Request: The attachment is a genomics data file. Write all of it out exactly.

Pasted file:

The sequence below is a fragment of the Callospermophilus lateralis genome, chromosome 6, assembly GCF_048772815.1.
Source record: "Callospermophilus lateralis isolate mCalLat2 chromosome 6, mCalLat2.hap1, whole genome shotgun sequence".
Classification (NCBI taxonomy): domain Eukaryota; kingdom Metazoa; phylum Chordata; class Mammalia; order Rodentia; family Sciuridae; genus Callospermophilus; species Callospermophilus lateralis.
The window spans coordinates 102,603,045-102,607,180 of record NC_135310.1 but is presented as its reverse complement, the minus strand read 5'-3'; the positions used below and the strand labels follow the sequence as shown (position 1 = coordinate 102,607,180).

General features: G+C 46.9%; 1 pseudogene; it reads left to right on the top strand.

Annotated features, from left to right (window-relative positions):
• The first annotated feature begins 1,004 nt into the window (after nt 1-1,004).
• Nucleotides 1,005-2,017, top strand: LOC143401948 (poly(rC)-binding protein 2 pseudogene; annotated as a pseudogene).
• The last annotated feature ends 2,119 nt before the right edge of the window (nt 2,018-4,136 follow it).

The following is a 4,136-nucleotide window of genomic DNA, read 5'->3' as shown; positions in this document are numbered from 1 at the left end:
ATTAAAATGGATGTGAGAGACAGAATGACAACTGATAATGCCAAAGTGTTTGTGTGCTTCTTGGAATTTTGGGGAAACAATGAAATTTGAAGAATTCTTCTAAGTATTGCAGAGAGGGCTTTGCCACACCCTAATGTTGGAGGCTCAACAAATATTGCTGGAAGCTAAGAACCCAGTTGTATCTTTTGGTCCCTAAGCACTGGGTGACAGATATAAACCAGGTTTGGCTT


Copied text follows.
The sequence below is a fragment of the Callospermophilus lateralis genome, chromosome 6, assembly GCF_048772815.1.
Source record: "Callospermophilus lateralis isolate mCalLat2 chromosome 6, mCalLat2.hap1, whole genome shotgun sequence".
Classification (NCBI taxonomy): domain Eukaryota; kingdom Metazoa; phylum Chordata; class Mammalia; order Rodentia; family Sciuridae; genus Callospermophilus; species Callospermophilus lateralis.
The window spans coordinates 102,603,045-102,607,180 of record NC_135310.1 but is presented as its reverse complement, the minus strand read 5'-3'; the positions used below and the strand labels follow the sequence as shown (position 1 = coordinate 102,607,180).

General features: G+C 46.9%; 1 pseudogene; it reads left to right on the top strand.

Annotated features, from left to right (window-relative positions):
• The first annotated feature begins 1,004 nt into the window (after nt 1-1,004).
• Nucleotides 1,005-2,017, top strand: LOC143401948 (poly(rC)-binding protein 2 pseudogene; annotated as a pseudogene).
• The last annotated feature ends 2,119 nt before the right edge of the window (nt 2,018-4,136 follow it).

The following is a 4,136-nucleotide window of genomic DNA, read 5'->3' as shown; positions in this document are numbered from 1 at the left end:
ATTAAAATGGATGTGAGAGACAGAATGACAACTGATAATGCCAAAGTGTTTGTGTGCTTCTTGGAATTTTGGGGAAACAATGAAATTTGAAGAATTCTTCTAAGTATTGCAGAGAGGGCTTTGCCACACCCTAATGTTGGAGGCTCAACAAATATTGCTGGAAGCTAAGAACCCAGTTGTATCTTTTGGTCCCTAAGCACTGGGTGACAGATATAAACCAGGTTTGGCTT